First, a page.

You’ve been quoted as saying that you want to ‘strip away Dickensian Theatricality’. What do you mean by that?
Well Charles Dickens, much like William Shakespeare, discovered that people were doing unauthorized staged versions of his books, so he created a theatre company in order to be able to put on his own adaptations of his own books. And there's a kind of direct route through from that to a modern TV adaptation which set the books in the period they're set. They have coaches instead of cars, horses instead of motorbikes, and there's a coziness about that. I think the thing to remember is that Dickens in his time was not cozy. Dickens questions the House of Parliament about things like child abuse in Yorkshire schools because Dickens wrote a book called Nicholas Nickleby, which featured child abuse in private schools. He was a very active social campaigner. There was a sense in which he was shocking and by process, he was embraced by the public who were also fearful of him. And I feel that the adaptation I’m trying to do is trying to give the audience something of the electric shock that would've been experienced by someone in the 1860s picking up a new book by Charles Dickens.

That sense of shock in Dickens' character, and similarly the shock that is present in your production is almost Athenian in a way because the great philosophers of Athens, they were also eccentrics in and of themselves.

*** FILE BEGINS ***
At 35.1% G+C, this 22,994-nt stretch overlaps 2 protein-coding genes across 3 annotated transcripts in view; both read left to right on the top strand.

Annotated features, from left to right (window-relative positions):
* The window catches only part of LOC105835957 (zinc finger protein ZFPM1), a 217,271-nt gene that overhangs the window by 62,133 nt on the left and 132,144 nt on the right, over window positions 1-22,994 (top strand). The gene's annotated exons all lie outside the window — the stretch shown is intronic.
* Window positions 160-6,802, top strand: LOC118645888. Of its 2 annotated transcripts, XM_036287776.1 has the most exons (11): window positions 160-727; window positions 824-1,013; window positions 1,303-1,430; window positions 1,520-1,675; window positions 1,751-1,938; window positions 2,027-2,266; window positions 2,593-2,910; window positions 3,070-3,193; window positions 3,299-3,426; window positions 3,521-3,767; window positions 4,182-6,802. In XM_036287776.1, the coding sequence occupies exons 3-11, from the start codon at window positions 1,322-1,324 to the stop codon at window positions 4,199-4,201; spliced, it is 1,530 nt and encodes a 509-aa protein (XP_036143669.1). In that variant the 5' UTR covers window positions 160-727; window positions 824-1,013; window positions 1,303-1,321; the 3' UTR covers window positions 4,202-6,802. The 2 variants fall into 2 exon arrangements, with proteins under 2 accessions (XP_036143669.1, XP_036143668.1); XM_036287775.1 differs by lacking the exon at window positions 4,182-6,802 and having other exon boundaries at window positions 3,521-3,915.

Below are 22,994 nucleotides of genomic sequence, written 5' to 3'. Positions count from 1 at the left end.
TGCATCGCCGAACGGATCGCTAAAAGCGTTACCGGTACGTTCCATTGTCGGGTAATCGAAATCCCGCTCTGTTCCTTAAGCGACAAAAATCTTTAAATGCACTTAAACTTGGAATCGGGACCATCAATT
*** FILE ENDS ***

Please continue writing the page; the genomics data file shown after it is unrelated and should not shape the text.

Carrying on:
Yeah I think in every age, the artistic radical is popular and simultaneously unpopular. And they only achieve the kind of rosy glow of history once their time is past, and once there's nobody around to say, "well actually".... you know Aeschylus' Oresteia, was a very shocking innovation. You know, in 5th century BC, Attica, and then you had the shock of the new and Sophocles adds another actor, and the shock when Euripedes adds a third. I think one of the things I really do like, one of the things that tripped across early in my career was Japanese Noh theatre where the rules were so specific and so detailed that even a relatively simple, small diversion from the rule creates a sense of surprise for the audience. And I really like that idea, about making rules on stage, which exist there to be broken.

Is there any specific way you try to do this in Blood For Blood?
Yeah. Our stage doesn't have a traditional setting. It is one hundred identical chairs arranged in a grid with a meter square devoted to each chair. It's an absolutely geometric pattern, very elegant, very antiseptic. And then the damage, which is done to people during the course of the story, is recorded on the set by the way that the chairs, which began in a tight geometric, have been disturbed. So the world of particularity, symmetry, geometry is gradually eroded as the production evolves.

I was wondering if there was anything specific or even holistic that you want audience members to take away in Hong Kong or other places?
I feel, ultimately, the job of a piece of theatre is to transport the audience. I think we have to make them forget that what they're watching is being presented in the Hong Kong amphitheatre in 2016. They have to be seduced by the world of the show. But I think what audiences really want is to be taken by surprise. So to be consistent with that, I think it's up to me to make a production which is completely different from what the audience would've anticipated they were going to see. So this particular experience, while it seems to have the same DNA as the original story, is actually a complete surprise.